Regrets: I’ve had a few, but then again they stop me being a sociopathic monster

The capacity to feel debased by imperfection is an essential building block of what it means to be human

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The Independent Online

Since the dawn of humanity nothing, apart from Kriss Akabusi’s laugh, has been as reliably aggravating as the festival of smug self-regard officially known as the celebrity questionnaire. And when I say “since the dawn of humanity”, I mean that not only most sincerely, folks, but in the biblical sense quite literally.

Scriptural scholars, should there be any among so notoriously heathen a readership, will recall the following from the first ever celebrity interview, as featured in Genesis (ch 9, vs 11-12). “And the Lord did say unto Cain, ‘What wouldst thou vouchsafe, my child, as thy most grievous fault?’ And Cain did ponder this, and did say unto Him, ‘That if anything, O Lord my God, I care for my brother too much’.”

If subtly disguising a virtue as a failing is one of the genre’s three premier irritants, another is the claim – as made by 99.3 per cent of those featured in the Sunday Times’ “A Day In The Life” – to wake at 5am each morn, thus being fully sentient in good time for Radio 4’s Farming Today. In half a century, the feature has seldom unearthed a subject who doesn’t pride him or herself on being bang up-to-date with crop yields and fluctuations in the second-hand price of combine harvesters.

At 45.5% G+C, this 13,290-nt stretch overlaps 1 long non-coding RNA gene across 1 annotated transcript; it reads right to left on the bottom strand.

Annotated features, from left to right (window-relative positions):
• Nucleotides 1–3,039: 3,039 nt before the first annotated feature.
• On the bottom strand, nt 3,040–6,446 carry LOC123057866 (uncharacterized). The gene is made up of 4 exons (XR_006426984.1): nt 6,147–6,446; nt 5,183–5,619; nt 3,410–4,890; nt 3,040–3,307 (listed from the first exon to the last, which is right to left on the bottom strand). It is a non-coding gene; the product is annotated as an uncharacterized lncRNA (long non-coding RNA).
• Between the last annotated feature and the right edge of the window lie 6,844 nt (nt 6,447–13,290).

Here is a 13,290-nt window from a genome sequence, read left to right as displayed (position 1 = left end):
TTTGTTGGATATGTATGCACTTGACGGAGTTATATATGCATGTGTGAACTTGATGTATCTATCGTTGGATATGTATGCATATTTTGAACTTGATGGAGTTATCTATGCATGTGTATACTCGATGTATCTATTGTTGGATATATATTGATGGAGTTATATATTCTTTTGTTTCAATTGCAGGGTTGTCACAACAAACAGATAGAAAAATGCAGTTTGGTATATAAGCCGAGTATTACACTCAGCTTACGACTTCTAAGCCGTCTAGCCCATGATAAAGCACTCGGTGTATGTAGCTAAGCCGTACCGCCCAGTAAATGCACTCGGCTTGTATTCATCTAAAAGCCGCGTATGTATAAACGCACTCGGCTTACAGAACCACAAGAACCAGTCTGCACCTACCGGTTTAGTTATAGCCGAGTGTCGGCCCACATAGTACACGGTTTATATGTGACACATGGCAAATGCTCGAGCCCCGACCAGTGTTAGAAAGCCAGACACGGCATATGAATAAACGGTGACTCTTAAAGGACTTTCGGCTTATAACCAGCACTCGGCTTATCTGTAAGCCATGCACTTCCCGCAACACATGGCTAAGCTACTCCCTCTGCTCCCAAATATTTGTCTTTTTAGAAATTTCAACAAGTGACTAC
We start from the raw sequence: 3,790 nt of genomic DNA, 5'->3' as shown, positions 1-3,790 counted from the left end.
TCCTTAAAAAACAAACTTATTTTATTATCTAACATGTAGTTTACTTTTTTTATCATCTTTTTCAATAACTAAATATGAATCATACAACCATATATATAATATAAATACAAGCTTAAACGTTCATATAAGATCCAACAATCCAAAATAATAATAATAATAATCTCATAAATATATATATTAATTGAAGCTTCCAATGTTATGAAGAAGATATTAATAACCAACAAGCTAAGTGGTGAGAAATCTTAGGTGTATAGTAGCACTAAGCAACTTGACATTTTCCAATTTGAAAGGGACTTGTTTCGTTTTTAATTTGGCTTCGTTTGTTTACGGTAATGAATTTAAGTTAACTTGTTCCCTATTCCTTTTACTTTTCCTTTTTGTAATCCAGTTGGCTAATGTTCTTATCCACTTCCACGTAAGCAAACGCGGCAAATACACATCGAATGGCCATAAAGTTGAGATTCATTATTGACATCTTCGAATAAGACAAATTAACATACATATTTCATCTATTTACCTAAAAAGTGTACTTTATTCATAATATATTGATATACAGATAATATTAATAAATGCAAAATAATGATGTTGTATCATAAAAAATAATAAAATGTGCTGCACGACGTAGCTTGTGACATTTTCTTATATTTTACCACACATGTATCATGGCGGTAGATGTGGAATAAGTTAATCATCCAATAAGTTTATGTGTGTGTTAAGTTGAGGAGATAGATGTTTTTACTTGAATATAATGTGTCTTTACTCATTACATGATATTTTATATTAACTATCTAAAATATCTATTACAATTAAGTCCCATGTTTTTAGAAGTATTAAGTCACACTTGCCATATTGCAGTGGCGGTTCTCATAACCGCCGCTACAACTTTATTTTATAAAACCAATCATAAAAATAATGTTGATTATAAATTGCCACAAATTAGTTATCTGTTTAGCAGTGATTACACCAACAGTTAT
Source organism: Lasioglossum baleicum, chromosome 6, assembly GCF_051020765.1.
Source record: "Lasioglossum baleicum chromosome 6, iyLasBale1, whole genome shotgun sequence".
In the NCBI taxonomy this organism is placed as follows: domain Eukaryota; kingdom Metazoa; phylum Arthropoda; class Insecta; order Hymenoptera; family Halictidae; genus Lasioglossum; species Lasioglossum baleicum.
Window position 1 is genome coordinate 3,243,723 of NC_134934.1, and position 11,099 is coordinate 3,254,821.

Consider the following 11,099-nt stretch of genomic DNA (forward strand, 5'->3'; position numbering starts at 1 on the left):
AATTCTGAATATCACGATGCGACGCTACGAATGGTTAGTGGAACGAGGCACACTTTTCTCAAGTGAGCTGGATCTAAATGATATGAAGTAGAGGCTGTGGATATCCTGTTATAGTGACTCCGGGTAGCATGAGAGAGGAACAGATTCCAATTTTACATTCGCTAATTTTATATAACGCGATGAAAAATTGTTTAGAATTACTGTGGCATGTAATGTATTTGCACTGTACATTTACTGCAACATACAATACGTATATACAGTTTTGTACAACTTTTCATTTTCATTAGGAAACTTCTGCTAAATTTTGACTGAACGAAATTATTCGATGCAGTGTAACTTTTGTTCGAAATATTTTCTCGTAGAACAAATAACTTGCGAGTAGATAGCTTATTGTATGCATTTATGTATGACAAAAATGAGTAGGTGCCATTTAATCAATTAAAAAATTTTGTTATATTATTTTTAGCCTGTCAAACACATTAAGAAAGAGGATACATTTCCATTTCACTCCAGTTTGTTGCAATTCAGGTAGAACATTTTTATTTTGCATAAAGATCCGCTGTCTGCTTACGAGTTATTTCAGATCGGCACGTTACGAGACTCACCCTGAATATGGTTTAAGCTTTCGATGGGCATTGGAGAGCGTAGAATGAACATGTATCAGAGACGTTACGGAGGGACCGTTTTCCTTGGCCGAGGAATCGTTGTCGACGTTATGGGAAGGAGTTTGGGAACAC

Yet it is the third and most egregious of the trinity that concerns us today. When asked to cite their worst regret, barely a soul in the annals of the questionnaire or interview has managed to dredge up one. If Nietzsche was right about the death of God (though as we will see, a certain Vladimir Putin disagrees with the old boy there), who the hell elected Edith Piaf to run the planet in His place?

The above-mentioned Russian leader was at it this week. Interrogated by a fiercely independent-minded interviewer preparatory to a jaunt to Italy, Putin was asked this. “Is there an action that you most regret in your life – something that you consider a mistake and wouldn’t want to repeat ever again?” The lovable rascal pondered the matter deeply for a bit before his eyes lit up, the article relates, and he replied: “I’ll be totally frank with you. I cannot recollect anything of the kind. It appears that the Lord built my life in a way that I have nothing to regret.”

Before we continue, let me state that what follows implies no disrespect for Putin. That disclaimer is not born of cowardice. I’m as game for a refreshing one-way trip down a lift shaft as the next hack, and always happy to consider using a recherché radioactive isotype as a sugar substitute in tea. That said, Putin’s ritual failure to acknowledge one regret underpins the popular theory that exceedingly high achievement and a personality disorder go together like a horse and carriage. What brand of lunatic, after all, isn’t racked by regret?